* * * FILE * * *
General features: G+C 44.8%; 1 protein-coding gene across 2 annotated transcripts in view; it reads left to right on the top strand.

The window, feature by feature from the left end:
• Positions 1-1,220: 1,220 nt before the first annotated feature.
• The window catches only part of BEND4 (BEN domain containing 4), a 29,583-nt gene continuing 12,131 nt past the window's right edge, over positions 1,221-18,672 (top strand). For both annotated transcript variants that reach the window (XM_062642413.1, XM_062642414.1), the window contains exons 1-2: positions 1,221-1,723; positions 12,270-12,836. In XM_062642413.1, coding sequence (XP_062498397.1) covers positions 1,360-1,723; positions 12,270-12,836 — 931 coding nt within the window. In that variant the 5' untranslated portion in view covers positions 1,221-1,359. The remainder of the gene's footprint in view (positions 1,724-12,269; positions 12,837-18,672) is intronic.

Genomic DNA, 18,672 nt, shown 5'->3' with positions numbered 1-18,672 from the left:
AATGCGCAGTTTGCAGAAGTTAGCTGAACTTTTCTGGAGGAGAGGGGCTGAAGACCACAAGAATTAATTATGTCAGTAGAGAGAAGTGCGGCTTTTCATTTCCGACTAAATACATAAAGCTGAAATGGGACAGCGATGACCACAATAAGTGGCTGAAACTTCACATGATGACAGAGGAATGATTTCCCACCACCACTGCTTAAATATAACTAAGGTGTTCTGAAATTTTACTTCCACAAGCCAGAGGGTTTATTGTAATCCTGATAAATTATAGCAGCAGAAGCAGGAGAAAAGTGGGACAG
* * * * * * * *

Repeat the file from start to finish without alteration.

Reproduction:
General features: G+C 44.8%; 1 protein-coding gene across 2 annotated transcripts in view; it reads left to right on the top strand.

The window, feature by feature from the left end:
• Positions 1-1,220: 1,220 nt before the first annotated feature.
• The window catches only part of BEND4 (BEN domain containing 4), a 29,583-nt gene continuing 12,131 nt past the window's right edge, over positions 1,221-18,672 (top strand). For both annotated transcript variants that reach the window (XM_062642413.1, XM_062642414.1), the window contains exons 1-2: positions 1,221-1,723; positions 12,270-12,836. In XM_062642413.1, coding sequence (XP_062498397.1) covers positions 1,360-1,723; positions 12,270-12,836 — 931 coding nt within the window. In that variant the 5' untranslated portion in view covers positions 1,221-1,359. The remainder of the gene's footprint in view (positions 1,724-12,269; positions 12,837-18,672) is intronic.

Genomic DNA, 18,672 nt, shown 5'->3' with positions numbered 1-18,672 from the left:
AATGCGCAGTTTGCAGAAGTTAGCTGAACTTTTCTGGAGGAGAGGGGCTGAAGACCACAAGAATTAATTATGTCAGTAGAGAGAAGTGCGGCTTTTCATTTCCGACTAAATACATAAAGCTGAAATGGGACAGCGATGACCACAATAAGTGGCTGAAACTTCACATGATGACAGAGGAATGATTTCCCACCACCACTGCTTAAATATAACTAAGGTGTTCTGAAATTTTACTTCCACAAGCCAGAGGGTTTATTGTAATCCTGATAAATTATAGCAGCAGAAGCAGGAGAAAAGTGGGACAG